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Yep, I understand AC and DC current very well. I've just not added the code because I can never seem to find time to play with those sensors, that is changing very soon and I'll post up what I have built. I have some that are just sensors with LED?Neopixel displays that change colors to let you know what the moisture levels are as well as some RF models that communicate with my Vera to notify via text/email along with the LED/Neopixel visual aspect.
Thanks for the comment MikB. There are other things that can be done to help save the sensor, like every other time the sensor runs, change the polarity of the current. I've seen some arduino code that will do this before but I've never taken the time to add it to my code. (Which I will in the future) The reason for corrosion happening so fast in my case is, proof of concept designs in soil (no plant) probing way more often than needed. I'll be posting my plant sensor design and instructable soon. Thanks again for your wisdom and wise words.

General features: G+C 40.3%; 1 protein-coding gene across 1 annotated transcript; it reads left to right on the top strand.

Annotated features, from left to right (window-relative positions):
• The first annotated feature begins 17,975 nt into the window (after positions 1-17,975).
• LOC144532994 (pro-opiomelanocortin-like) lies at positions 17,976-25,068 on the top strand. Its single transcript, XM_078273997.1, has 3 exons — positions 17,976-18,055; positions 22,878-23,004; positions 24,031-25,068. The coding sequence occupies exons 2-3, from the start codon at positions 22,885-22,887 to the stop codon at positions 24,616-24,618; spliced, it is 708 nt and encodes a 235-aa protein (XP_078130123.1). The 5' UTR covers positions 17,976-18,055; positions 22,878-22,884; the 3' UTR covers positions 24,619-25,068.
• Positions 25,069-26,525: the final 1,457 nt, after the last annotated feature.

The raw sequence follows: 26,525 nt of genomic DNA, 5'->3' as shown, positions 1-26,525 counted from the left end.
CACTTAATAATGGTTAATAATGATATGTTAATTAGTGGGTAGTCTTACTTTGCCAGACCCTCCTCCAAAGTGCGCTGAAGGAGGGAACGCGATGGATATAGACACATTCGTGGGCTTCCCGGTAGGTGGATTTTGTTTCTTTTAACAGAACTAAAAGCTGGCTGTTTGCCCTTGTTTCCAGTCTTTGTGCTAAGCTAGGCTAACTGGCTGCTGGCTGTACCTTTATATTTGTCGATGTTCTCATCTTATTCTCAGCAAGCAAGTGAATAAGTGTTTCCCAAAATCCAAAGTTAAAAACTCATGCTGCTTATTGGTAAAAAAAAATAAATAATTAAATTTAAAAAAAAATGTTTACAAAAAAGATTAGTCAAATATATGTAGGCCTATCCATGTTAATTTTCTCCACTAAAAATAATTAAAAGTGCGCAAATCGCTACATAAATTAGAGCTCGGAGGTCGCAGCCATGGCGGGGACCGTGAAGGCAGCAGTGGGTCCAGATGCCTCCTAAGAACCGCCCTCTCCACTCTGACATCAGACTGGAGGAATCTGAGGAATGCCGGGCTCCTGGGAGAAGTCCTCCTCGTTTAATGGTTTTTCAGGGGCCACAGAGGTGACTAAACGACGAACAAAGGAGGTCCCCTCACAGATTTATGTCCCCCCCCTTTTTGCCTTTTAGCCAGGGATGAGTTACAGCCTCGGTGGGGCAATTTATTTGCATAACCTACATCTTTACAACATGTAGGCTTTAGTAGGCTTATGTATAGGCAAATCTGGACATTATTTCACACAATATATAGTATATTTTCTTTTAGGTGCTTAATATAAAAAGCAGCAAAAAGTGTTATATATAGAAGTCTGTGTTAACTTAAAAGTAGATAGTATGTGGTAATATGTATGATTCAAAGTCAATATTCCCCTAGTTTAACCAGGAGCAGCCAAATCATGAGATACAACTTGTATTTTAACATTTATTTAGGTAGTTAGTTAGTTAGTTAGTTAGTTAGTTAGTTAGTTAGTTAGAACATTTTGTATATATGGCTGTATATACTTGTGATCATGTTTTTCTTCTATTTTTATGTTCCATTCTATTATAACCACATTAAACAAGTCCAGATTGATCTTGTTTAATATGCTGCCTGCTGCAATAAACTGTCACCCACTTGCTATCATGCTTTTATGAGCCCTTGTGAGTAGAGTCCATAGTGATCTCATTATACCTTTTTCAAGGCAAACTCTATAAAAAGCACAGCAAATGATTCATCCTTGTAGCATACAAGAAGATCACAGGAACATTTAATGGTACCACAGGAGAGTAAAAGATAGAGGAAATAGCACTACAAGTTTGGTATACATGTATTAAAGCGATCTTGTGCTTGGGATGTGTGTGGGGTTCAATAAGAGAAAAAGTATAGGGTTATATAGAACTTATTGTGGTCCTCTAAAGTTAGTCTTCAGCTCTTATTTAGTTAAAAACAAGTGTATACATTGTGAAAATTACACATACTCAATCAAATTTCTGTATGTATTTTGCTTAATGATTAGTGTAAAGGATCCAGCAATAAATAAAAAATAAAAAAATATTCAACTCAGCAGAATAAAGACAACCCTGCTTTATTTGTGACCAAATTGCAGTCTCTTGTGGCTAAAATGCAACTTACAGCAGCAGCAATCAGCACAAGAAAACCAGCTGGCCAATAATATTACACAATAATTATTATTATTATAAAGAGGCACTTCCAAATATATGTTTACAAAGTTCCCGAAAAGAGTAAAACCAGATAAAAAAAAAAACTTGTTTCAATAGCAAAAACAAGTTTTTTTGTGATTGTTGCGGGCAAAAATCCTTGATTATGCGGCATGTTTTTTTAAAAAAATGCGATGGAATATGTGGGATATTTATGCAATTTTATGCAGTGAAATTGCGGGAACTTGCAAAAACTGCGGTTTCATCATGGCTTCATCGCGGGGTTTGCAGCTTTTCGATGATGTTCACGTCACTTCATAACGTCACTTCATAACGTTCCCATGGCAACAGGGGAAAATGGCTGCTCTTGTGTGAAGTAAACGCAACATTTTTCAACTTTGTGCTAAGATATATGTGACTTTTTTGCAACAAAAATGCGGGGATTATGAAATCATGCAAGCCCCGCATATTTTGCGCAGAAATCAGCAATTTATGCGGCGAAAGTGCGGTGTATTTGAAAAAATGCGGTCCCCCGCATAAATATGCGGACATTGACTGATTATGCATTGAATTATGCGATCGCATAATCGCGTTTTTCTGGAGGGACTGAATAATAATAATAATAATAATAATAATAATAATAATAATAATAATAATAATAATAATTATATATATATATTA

If you change the polarity of the current every time you probe, that would constitute AC, although VERY low frequency :) It will do wonders for the life of the probe.The worst case is a constant DC current, just left there to eat the sensors :(
Damaged Soil Moisture Sensor Upgrade
They "corrode" because of electrolysis. The metal from one electrode is driven off into the soil of the plant, which is not great news for the plants :)This is because most of these soil/water level sensors use DC to sense. The only way to really stop this is to use an AC sensing current, or very intermittent probing with a low DC current (which will delay the inevitable). Either way, it is slightly harder work.
DIY Bluetooth Speaker
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